1. 1. Career Countdown: Prepared or Scared? RESUME BASICS KUC 316 | 11a.m. to 12 p.m. Program Description: Do you know how to keep your resume out of the trash can and in the loop? Well Bill Fletcher does. Come hear the Director of the Career Development Center discuss what recruiters and software programs look for on resumes. Bill Fletcher, Director Career Development Center http://www.mtsu.edu/~career CDC Resume Writing Guide: http://career.web.mtsu.edu/ResumeGuide.pdf
  2. 2. Purpose of the Resume One (or two) page summary of your education, experiences, and skills for a potential employer. Requires hours of work and several revisions to develop to its most effective form. Should highlight your qualifications for a particular position or career field Focuses attention on your qualifications and achievements and on the contributions you can make to the employer. Is not the only tool in your job search, but is a primary one. Do not get you jobs - but help get you interviews. Is NOT a biographical summary of your life - only selected parts.
  3. 3. Resume Formats Chronological -Data is organized in reverse time sequence; most recent education and work experience first moving to oldest. Action skill statements are listed for each position. This format is used most often Functional - Data is organized according to groups of skills. Uses major skill headings and omits the dates, employers, and positions. This format is rarely used!!! Combination or Hybrid - is a combination of chronological and functional formats. Data is organized according to groups of skills and a brief employment history is included with employers, positions and dates listed. This can be helpful for people who already have some experience and/or are making a career change.
  4. 4. Typical Sections Used (in a chronological resume) • Identification • Objective • Education • Experience (Related, Additional, Intern, Co-op, etc.) • Activities (Campus or Community) • Reference Statement
  5. 5. Optional Sections (in a chronological resume) • Related Courses • Research/Senior Thesis • Honors and Awards • Skills or Qualifications Summary • Professional Affiliations • Special Skills or Training • Volunteer/Intern/Clinicals • Publications • Military Chronological = chrono meaning time and logical meaning the order or way in which the information is presented.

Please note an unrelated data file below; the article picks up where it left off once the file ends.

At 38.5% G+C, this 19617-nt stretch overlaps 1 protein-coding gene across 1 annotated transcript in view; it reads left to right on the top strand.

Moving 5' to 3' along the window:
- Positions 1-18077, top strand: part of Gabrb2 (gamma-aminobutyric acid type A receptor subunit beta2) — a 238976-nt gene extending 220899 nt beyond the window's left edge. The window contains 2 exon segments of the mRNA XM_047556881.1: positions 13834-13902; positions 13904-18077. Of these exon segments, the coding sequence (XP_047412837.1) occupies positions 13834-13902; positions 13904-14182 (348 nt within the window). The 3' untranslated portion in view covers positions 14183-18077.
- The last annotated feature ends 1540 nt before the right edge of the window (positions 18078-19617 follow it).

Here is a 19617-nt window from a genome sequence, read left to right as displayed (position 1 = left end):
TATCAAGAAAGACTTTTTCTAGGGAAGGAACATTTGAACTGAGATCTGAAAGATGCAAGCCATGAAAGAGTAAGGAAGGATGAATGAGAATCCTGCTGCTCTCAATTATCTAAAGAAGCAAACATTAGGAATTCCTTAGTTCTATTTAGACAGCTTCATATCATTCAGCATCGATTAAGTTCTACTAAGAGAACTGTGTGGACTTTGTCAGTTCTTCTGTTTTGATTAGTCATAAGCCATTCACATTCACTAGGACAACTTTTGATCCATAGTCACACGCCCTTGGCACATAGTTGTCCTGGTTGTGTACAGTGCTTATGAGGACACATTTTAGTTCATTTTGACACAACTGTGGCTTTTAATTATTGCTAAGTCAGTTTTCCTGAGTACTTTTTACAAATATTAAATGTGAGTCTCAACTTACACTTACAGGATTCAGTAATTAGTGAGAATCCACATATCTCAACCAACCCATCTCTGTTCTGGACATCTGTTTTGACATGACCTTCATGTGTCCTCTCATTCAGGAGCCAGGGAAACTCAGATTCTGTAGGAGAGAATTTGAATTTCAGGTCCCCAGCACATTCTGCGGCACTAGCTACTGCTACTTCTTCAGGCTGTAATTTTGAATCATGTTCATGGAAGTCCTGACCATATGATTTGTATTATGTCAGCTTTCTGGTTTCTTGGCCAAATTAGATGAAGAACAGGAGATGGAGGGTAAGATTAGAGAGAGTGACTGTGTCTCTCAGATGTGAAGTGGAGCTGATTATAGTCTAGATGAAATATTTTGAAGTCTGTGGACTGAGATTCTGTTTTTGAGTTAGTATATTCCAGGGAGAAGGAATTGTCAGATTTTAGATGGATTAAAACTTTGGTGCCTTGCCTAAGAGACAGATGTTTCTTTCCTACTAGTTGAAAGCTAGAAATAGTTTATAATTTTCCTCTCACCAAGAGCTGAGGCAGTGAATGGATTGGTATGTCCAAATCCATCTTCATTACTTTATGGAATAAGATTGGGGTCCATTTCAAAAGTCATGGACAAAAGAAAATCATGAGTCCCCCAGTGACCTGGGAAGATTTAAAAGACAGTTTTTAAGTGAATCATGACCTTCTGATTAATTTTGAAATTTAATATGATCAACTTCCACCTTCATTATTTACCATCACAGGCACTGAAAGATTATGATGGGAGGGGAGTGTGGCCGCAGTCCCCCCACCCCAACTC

6. 6. Using the “FAT” Formula When writing your resume, it should be: Focused - a focused resume delivers a strong and consistent message about an individual’s skills, strengths and potential. Accomplishment-oriented - communicates success and achievement, then ties those in with that individual’s current career objective. Tidy - is distinguished by a well-organized and easy-to-read presentation that delivers essential information in a quick 20- second overview. ~Louise Kursmark, CPRW
  7. 7. To Object or Not? Resume writers often get mixed messages over whether to have an objective or not. What are some Pros and Cons? Cons: Pros: • Wastes space • Can direct reader’s attention • Vague, Fluffy • Tie following info together • Doesn’t add anything • Focus • Poorly written • Better relate transferable skills • General “Give me a job”
  8. 8. How To Write a GOOD Objective? An Objective can focus on any three areas or a combination:  Skills  Field  Position [Degree or skill area] candidate with experience in [job strength], [job strength], and [job strength], seeks career in [industry/job environment]. NEVER use a resume to apply for a position when the Objective doesn’t match! (see previous Cons section) Can/should a job searcher have more than one resume? Depends!